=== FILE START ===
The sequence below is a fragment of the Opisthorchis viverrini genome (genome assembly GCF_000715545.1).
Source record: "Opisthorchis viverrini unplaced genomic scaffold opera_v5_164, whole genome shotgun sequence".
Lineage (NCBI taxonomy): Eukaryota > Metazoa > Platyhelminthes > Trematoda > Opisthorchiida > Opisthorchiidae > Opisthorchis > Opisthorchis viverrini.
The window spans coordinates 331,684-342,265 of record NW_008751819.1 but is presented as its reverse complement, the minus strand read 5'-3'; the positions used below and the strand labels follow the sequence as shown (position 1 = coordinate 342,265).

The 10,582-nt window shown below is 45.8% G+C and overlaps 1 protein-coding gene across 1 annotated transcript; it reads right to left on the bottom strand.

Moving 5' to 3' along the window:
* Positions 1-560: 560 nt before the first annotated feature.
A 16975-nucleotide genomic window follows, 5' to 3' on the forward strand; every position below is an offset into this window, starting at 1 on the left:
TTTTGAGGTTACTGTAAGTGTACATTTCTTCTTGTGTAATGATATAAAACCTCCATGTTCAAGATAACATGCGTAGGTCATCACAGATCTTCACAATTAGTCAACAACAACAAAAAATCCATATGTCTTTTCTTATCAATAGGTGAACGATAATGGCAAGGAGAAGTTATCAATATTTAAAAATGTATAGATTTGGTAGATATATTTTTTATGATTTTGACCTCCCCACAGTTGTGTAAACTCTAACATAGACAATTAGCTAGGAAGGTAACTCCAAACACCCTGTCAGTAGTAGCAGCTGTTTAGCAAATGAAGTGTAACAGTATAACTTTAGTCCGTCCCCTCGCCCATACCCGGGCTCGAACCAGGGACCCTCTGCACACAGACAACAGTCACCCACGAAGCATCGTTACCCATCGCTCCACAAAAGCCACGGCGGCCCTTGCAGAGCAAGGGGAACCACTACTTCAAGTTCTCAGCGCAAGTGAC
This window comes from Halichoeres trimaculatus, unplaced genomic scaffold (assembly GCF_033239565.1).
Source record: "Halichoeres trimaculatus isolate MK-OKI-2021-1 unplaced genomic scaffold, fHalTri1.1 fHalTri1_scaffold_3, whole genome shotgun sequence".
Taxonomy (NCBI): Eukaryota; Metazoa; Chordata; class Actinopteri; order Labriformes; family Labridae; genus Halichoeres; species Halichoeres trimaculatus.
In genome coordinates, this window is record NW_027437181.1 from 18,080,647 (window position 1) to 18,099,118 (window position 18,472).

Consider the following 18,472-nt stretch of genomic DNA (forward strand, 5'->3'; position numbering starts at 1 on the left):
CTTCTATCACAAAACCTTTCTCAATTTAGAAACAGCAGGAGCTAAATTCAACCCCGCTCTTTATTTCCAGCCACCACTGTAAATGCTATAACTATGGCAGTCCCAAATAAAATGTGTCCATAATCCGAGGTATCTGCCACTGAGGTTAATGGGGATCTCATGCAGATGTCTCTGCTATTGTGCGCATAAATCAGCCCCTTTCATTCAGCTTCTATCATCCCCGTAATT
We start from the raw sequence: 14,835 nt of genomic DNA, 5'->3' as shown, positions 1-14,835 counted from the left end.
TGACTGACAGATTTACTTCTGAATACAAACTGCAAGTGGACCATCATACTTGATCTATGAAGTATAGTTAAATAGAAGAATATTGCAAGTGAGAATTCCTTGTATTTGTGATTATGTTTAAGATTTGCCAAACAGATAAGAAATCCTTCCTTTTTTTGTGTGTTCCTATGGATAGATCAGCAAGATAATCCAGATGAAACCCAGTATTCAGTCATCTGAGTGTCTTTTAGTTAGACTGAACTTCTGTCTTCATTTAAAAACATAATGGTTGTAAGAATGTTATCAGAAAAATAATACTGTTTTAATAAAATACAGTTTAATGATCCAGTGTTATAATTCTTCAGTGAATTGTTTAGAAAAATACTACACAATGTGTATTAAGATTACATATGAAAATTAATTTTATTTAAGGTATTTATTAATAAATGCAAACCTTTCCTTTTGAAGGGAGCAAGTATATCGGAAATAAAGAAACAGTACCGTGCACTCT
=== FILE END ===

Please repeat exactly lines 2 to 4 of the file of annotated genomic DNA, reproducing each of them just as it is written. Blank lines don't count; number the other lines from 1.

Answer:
Source record: "Opisthorchis viverrini unplaced genomic scaffold opera_v5_164, whole genome shotgun sequence".
Lineage (NCBI taxonomy): Eukaryota > Metazoa > Platyhelminthes > Trematoda > Opisthorchiida > Opisthorchiidae > Opisthorchis > Opisthorchis viverrini.
The window spans coordinates 331,684-342,265 of record NW_008751819.1 but is presented as its reverse complement, the minus strand read 5'-3'; the positions used below and the strand labels follow the sequence as shown (position 1 = coordinate 342,265).